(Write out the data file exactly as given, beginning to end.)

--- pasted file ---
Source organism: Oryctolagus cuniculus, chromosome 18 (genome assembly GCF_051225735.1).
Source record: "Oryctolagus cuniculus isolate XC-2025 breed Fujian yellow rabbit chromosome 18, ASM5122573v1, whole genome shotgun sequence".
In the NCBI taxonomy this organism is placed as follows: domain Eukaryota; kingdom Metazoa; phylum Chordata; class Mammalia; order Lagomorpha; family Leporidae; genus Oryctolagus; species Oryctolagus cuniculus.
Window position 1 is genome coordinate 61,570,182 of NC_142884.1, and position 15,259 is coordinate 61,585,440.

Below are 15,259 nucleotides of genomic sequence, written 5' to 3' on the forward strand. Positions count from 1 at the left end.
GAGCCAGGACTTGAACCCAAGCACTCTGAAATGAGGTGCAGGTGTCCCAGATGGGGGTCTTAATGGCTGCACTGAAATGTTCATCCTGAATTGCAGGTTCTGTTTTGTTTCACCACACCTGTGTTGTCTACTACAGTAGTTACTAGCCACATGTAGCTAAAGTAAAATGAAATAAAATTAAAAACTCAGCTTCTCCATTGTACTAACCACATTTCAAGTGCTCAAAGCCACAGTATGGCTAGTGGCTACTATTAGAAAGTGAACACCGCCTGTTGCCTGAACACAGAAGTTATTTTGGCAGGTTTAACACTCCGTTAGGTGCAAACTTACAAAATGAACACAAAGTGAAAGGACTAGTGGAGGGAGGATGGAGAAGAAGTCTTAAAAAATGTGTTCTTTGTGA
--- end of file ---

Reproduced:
Source organism: Oryctolagus cuniculus, chromosome 18 (genome assembly GCF_051225735.1).
Source record: "Oryctolagus cuniculus isolate XC-2025 breed Fujian yellow rabbit chromosome 18, ASM5122573v1, whole genome shotgun sequence".
In the NCBI taxonomy this organism is placed as follows: domain Eukaryota; kingdom Metazoa; phylum Chordata; class Mammalia; order Lagomorpha; family Leporidae; genus Oryctolagus; species Oryctolagus cuniculus.
Window position 1 is genome coordinate 61,570,182 of NC_142884.1, and position 15,259 is coordinate 61,585,440.

Below are 15,259 nucleotides of genomic sequence, written 5' to 3' on the forward strand. Positions count from 1 at the left end.
GAGCCAGGACTTGAACCCAAGCACTCTGAAATGAGGTGCAGGTGTCCCAGATGGGGGTCTTAATGGCTGCACTGAAATGTTCATCCTGAATTGCAGGTTCTGTTTTGTTTCACCACACCTGTGTTGTCTACTACAGTAGTTACTAGCCACATGTAGCTAAAGTAAAATGAAATAAAATTAAAAACTCAGCTTCTCCATTGTACTAACCACATTTCAAGTGCTCAAAGCCACAGTATGGCTAGTGGCTACTATTAGAAAGTGAACACCGCCTGTTGCCTGAACACAGAAGTTATTTTGGCAGGTTTAACACTCCGTTAGGTGCAAACTTACAAAATGAACACAAAGTGAAAGGACTAGTGGAGGGAGGATGGAGAAGAAGTCTTAAAAAATGTGTTCTTTGTGA